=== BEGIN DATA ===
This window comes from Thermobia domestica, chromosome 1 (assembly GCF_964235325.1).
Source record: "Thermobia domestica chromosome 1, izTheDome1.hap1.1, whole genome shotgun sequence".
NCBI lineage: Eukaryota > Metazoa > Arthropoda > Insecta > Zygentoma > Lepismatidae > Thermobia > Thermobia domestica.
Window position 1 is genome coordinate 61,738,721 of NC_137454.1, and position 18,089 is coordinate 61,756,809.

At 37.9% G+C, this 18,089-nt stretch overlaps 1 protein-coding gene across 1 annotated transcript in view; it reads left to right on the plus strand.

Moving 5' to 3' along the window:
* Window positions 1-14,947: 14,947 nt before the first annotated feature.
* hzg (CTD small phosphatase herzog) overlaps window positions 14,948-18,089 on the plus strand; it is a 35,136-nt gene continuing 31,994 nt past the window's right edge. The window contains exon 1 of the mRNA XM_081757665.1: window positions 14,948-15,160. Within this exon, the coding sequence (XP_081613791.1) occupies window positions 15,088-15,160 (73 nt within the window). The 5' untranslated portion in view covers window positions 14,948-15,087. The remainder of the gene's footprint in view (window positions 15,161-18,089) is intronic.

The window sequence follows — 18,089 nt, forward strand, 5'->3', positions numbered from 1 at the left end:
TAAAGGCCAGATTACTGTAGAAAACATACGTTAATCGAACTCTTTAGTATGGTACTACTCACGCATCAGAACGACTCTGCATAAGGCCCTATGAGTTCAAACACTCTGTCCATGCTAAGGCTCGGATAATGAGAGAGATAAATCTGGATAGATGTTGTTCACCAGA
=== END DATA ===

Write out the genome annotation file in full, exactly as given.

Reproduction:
This window comes from Thermobia domestica, chromosome 1 (assembly GCF_964235325.1).
Source record: "Thermobia domestica chromosome 1, izTheDome1.hap1.1, whole genome shotgun sequence".
NCBI lineage: Eukaryota > Metazoa > Arthropoda > Insecta > Zygentoma > Lepismatidae > Thermobia > Thermobia domestica.
Window position 1 is genome coordinate 61,738,721 of NC_137454.1, and position 18,089 is coordinate 61,756,809.

At 37.9% G+C, this 18,089-nt stretch overlaps 1 protein-coding gene across 1 annotated transcript in view; it reads left to right on the plus strand.

Moving 5' to 3' along the window:
* Window positions 1-14,947: 14,947 nt before the first annotated feature.
* hzg (CTD small phosphatase herzog) overlaps window positions 14,948-18,089 on the plus strand; it is a 35,136-nt gene continuing 31,994 nt past the window's right edge. The window contains exon 1 of the mRNA XM_081757665.1: window positions 14,948-15,160. Within this exon, the coding sequence (XP_081613791.1) occupies window positions 15,088-15,160 (73 nt within the window). The 5' untranslated portion in view covers window positions 14,948-15,087. The remainder of the gene's footprint in view (window positions 15,161-18,089) is intronic.

The window sequence follows — 18,089 nt, forward strand, 5'->3', positions numbered from 1 at the left end:
TAAAGGCCAGATTACTGTAGAAAACATACGTTAATCGAACTCTTTAGTATGGTACTACTCACGCATCAGAACGACTCTGCATAAGGCCCTATGAGTTCAAACACTCTGTCCATGCTAAGGCTCGGATAATGAGAGAGATAAATCTGGATAGATGTTGTTCACCAGA